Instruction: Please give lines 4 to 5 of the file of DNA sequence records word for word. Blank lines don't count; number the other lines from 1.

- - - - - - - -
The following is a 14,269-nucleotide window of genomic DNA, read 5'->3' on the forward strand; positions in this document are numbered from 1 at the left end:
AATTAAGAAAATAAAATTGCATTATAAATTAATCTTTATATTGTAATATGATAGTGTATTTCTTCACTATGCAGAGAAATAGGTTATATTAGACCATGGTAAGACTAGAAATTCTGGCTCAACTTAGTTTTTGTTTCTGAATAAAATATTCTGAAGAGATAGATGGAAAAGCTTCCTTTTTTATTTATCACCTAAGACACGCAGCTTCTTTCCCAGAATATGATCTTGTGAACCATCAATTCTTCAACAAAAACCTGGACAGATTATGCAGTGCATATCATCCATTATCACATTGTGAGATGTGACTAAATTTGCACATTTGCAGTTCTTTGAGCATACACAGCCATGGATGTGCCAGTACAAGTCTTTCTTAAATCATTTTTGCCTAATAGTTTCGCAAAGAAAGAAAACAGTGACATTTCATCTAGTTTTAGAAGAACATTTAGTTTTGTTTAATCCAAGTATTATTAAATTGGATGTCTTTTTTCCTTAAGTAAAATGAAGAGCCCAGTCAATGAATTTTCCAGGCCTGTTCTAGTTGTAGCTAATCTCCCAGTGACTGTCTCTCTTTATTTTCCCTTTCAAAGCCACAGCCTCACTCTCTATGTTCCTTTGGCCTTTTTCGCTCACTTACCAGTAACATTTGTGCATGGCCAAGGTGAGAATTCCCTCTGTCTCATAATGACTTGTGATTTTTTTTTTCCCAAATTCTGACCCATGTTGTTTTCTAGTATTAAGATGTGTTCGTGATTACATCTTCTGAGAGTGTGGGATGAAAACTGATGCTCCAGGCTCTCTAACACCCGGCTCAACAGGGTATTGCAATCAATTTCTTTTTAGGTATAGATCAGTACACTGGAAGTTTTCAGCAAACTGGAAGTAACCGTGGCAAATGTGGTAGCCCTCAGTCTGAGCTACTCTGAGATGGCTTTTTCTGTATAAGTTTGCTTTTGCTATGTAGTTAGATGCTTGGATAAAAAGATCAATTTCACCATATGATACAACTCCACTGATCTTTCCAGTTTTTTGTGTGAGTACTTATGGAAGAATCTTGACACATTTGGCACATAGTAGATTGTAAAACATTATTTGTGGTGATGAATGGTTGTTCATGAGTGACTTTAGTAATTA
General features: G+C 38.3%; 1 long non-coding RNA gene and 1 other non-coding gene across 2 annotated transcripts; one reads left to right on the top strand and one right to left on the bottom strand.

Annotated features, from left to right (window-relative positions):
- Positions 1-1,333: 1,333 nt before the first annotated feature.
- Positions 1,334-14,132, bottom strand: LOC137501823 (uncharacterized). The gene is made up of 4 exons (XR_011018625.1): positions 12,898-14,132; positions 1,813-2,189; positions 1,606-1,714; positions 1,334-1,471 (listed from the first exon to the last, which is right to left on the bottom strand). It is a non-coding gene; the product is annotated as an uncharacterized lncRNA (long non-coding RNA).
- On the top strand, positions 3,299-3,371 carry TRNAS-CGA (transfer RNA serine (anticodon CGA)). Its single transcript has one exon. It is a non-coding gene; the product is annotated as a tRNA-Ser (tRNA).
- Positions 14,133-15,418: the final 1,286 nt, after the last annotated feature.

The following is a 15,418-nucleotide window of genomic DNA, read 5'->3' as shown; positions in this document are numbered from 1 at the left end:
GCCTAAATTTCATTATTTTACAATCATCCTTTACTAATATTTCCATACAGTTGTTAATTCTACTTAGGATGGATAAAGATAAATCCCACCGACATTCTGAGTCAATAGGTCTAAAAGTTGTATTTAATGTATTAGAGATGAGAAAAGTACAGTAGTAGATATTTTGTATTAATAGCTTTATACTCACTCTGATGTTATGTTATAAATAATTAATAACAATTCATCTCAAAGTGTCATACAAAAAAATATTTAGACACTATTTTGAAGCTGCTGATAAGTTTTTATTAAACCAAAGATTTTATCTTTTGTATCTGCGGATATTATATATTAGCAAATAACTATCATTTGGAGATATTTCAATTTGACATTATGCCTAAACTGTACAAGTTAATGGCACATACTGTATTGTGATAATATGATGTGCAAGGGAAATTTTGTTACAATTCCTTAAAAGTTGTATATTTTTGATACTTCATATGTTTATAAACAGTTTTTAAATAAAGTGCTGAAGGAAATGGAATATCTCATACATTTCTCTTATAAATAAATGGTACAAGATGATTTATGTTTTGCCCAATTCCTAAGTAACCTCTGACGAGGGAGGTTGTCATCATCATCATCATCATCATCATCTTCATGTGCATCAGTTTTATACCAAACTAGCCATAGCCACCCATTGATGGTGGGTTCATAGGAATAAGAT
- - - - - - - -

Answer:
Annotated features, from left to right (window-relative positions):
- Positions 1-1,333: 1,333 nt before the first annotated feature.